Pages Menu
TwitterRssFacebookYouTube

Categories Menu

Posted on Jul 31, 2015 in Electronic Games, Front Page Features

Wars and Battles: October War 1973 – iOS Game Review

Wars and Battles: October War 1973 – iOS Game Review

By Steven M. Smith

Wars and Battles: October War 1973. iOS game review. Published by Kermorio. Developed by the Wars and Battles Project.  Free with in-app purchase – $9.99 per game pack. IOS 6.0+ compatible with iPad.

Passed Inspection:  Easy to play; tutorials spread over several scenarios; solid manual (PDF); good graphics; good interface; improved AI; easy to use Internet multiplayer.

Failed Basic: No pass-and-play multiplayer.

Wars and Battles is a turn-based war game platform supporting different periods and several platforms (iOS and Android tablets, PC, Mac and Smartphones). Currently two games of the series are available, Normandy 1944 and October War 1973. The only platform supported today is iOS iPad, although Kermorio announced that PC and Mac versions are coming out later this year. Kermorio plans to release the following games in 2015: Kharkov 1943, The Korean War 1950-51, Austerlitz 1805, Gettysburg 1863, and Market Garden 1944.

Much of what I said about their first game, Normandy 1944, applies to October War 1973. The biggest differences is in the lethality of more modern weapons and the improved AI. In the previous review I didn’t mention about gaining experience to improve your player rank. According to the manual, advancing in ranks gives you “access to new recommendations on the use of the game, avoid unnecessary tutorials in future battles, better choose your opponents in multiplayer mode. As part of Wars and Battles’ improvements over time, upgrading you rank will also allow you to access new features and exclusive content”. Time will tell what impact this will have on the game series.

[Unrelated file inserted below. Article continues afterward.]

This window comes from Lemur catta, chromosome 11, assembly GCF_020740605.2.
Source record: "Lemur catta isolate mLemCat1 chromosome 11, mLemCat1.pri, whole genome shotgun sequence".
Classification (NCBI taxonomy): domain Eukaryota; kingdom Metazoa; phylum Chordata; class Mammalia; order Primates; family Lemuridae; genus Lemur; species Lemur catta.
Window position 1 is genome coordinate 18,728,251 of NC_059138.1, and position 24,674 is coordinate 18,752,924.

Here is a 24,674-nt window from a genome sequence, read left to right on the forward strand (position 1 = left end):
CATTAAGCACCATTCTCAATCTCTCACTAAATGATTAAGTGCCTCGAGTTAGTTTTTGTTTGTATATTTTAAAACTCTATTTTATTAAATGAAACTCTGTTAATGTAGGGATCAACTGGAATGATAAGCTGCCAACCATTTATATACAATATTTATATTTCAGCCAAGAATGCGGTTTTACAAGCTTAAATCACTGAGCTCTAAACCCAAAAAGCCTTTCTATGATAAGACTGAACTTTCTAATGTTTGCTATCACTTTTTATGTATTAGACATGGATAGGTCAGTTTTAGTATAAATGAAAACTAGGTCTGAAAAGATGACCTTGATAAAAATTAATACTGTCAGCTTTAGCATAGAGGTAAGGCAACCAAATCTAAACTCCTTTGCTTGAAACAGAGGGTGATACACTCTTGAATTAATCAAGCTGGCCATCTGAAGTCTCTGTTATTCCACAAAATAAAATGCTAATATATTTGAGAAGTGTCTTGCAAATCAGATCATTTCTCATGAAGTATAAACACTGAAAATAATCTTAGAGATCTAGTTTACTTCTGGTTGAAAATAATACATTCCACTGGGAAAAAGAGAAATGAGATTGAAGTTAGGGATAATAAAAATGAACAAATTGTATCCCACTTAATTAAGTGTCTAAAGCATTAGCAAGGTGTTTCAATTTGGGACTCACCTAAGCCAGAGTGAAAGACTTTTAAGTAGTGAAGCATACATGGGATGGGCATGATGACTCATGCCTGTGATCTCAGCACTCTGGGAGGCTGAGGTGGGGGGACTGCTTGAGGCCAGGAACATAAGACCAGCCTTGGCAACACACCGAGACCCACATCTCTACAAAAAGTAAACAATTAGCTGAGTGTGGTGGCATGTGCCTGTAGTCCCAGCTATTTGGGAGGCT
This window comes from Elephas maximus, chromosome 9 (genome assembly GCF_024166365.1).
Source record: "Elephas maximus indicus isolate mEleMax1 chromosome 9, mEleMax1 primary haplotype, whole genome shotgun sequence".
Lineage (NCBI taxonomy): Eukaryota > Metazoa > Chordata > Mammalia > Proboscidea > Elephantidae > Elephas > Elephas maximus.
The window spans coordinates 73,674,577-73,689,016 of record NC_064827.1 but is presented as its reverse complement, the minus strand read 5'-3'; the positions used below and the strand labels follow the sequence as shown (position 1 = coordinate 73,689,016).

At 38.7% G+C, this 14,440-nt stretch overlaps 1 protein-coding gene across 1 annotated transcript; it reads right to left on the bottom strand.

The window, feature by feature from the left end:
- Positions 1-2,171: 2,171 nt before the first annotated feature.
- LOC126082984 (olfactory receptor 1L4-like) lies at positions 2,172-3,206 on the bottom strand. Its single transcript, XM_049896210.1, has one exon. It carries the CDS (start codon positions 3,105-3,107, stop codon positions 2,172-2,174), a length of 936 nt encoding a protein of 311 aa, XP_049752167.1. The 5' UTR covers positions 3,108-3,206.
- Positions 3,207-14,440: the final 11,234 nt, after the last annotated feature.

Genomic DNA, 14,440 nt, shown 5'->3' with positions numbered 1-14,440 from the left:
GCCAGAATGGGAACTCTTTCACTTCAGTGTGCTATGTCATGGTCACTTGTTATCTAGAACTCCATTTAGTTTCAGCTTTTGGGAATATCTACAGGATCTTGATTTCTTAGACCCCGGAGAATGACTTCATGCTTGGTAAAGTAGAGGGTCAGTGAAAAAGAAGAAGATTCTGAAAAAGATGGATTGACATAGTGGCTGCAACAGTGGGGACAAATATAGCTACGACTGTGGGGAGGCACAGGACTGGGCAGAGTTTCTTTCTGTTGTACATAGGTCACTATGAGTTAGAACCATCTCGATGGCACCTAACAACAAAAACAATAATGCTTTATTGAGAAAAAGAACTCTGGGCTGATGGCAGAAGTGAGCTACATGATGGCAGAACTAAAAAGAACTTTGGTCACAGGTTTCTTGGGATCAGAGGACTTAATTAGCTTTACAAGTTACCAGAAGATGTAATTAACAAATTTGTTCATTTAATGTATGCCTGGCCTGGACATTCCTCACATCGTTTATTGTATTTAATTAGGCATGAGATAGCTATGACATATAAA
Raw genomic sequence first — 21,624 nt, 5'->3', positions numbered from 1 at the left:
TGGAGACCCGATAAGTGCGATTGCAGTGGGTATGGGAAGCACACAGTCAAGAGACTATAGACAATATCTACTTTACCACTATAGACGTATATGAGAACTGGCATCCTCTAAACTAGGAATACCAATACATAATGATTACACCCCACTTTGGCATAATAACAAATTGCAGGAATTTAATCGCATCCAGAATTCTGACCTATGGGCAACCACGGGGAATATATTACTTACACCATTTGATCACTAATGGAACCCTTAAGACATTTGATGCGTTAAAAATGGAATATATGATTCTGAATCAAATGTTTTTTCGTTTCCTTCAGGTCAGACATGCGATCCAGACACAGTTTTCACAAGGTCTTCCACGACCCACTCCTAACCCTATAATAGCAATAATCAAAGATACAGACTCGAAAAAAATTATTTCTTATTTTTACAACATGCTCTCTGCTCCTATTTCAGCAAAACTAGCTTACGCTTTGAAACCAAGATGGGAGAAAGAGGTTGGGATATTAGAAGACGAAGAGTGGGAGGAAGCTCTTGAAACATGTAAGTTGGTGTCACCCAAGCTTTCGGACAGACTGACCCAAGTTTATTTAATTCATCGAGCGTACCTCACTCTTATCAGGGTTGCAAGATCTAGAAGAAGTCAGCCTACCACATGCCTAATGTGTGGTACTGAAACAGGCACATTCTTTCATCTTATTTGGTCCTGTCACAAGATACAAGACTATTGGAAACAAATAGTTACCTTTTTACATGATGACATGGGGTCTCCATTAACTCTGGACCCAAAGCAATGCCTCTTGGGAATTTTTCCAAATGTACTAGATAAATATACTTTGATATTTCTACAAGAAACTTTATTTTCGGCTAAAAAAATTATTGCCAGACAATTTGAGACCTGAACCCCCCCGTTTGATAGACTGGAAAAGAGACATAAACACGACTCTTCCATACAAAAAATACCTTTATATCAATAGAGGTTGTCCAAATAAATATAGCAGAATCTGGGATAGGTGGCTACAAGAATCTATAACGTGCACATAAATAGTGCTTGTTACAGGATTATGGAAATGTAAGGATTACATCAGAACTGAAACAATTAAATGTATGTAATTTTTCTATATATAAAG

Wars and Battles: October War 1973 is an operational scale game covering the battles in Sinai and Golan Heights in 1-day turns. Units represent battalions or brigades.  The map uses a hex grid to regulate movement, line-of-sight, and ranged fire. Maps are 43 x 29 hexes with each hex representing 7 km (around 4.3 miles). The 60-page online PDF manual can be accessed either from the main menu or their website (http://warsandbattles.com/en/rules/). Play is either against the AI or Internet multi-player through their servers. For most scenarios victory is achieved by occupying specific terrain by the end of the scenario. Unlike Normandy, terrain victory points do not accumulate over turns. Victory points are also awarded for destroying enemy units (1 victory point for each Life Point). Israeli static units have 1 LP and dynamic units have 4. Egyptian and Syrian units have from 2-8 LPs. There are some what-if scenarios with U.S. and Soviet forces.

October War 1973 can be played either in 3-D mode showing a figure representing the main combatant of the unit (infantry, mechanized infantry, armor, artillery, etc.) or 2-D mode with counters. The 3-D models are good with a detailed image of the appropriate infantry, armored vehicle, or artillery. A version of the 3-D image is used on the counter instead of the NATO or other abstract identifier. For scenarios with a low unit count, playing in 3-D mode works very well. With moderate to high unit counts I found it easier to keep track of the battle in 2-D mode, mostly because you can stack up to 7 Israeli battalions or 5 Egyptian/Syrian brigades in a hex and you can see the stacking easier in 2-D.